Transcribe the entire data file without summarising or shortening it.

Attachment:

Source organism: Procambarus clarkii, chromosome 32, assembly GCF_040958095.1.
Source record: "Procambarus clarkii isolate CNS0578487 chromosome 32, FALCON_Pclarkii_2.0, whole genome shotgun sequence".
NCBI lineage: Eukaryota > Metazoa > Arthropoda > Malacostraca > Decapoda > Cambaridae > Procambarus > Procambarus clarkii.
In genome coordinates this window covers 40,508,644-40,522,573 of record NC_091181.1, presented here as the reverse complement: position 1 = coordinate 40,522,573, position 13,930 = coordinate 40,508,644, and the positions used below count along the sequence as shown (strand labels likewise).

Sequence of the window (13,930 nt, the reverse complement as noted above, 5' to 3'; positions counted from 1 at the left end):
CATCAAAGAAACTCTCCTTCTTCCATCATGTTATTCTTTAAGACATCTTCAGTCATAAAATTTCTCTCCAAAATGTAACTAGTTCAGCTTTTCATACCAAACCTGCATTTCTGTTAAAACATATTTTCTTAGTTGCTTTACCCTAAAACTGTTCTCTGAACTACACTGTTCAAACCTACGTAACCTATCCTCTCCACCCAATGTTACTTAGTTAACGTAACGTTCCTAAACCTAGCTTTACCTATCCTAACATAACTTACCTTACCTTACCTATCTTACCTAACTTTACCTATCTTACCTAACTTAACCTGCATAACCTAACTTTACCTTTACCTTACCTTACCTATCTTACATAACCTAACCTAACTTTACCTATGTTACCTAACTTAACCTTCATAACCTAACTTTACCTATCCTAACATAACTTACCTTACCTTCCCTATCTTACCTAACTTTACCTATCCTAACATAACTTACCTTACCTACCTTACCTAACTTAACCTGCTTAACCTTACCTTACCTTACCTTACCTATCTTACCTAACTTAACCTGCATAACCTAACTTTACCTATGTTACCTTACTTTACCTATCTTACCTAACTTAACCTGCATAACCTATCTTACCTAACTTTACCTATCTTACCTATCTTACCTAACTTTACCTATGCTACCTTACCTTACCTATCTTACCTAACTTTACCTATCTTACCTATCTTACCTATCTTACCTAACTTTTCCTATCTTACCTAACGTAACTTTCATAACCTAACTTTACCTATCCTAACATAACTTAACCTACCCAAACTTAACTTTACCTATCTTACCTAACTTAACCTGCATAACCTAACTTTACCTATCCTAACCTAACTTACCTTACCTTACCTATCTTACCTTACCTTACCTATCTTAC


Source organism: Procambarus clarkii, chromosome 32, assembly GCF_040958095.1.
Source record: "Procambarus clarkii isolate CNS0578487 chromosome 32, FALCON_Pclarkii_2.0, whole genome shotgun sequence".
NCBI lineage: Eukaryota > Metazoa > Arthropoda > Malacostraca > Decapoda > Cambaridae > Procambarus > Procambarus clarkii.
In genome coordinates this window covers 40,508,644-40,522,573 of record NC_091181.1, presented here as the reverse complement: position 1 = coordinate 40,522,573, position 13,930 = coordinate 40,508,644, and the positions used below count along the sequence as shown (strand labels likewise).

Sequence of the window (13,930 nt, the reverse complement as noted above, 5' to 3'; positions counted from 1 at the left end):
CATCAAAGAAACTCTCCTTCTTCCATCATGTTATTCTTTAAGACATCTTCAGTCATAAAATTTCTCTCCAAAATGTAACTAGTTCAGCTTTTCATACCAAACCTGCATTTCTGTTAAAACATATTTTCTTAGTTGCTTTACCCTAAAACTGTTCTCTGAACTACACTGTTCAAACCTACGTAACCTATCCTCTCCACCCAATGTTACTTAGTTAACGTAACGTTCCTAAACCTAGCTTTACCTATCCTAACATAACTTACCTTACCTTACCTATCTTACCTAACTTTACCTATCTTACCTAACTTAACCTGCATAACCTAACTTTACCTTTACCTTACCTTACCTATCTTACATAACCTAACCTAACTTTACCTATGTTACCTAACTTAACCTTCATAACCTAACTTTACCTATCCTAACATAACTTACCTTACCTTCCCTATCTTACCTAACTTTACCTATCCTAACATAACTTACCTTACCTACCTTACCTAACTTAACCTGCTTAACCTTACCTTACCTTACCTTACCTATCTTACCTAACTTAACCTGCATAACCTAACTTTACCTATGTTACCTTACTTTACCTATCTTACCTAACTTAACCTGCATAACCTATCTTACCTAACTTTACCTATCTTACCTATCTTACCTAACTTTACCTATGCTACCTTACCTTACCTATCTTACCTAACTTTACCTATCTTACCTATCTTACCTATCTTACCTAACTTTTCCTATCTTACCTAACGTAACTTTCATAACCTAACTTTACCTATCCTAACATAACTTAACCTACCCAAACTTAACTTTACCTATCTTACCTAACTTAACCTGCATAACCTAACTTTACCTATCCTAACCTAACTTACCTTACCTTACCTATCTTACCTTACCTTACCTATCTTAC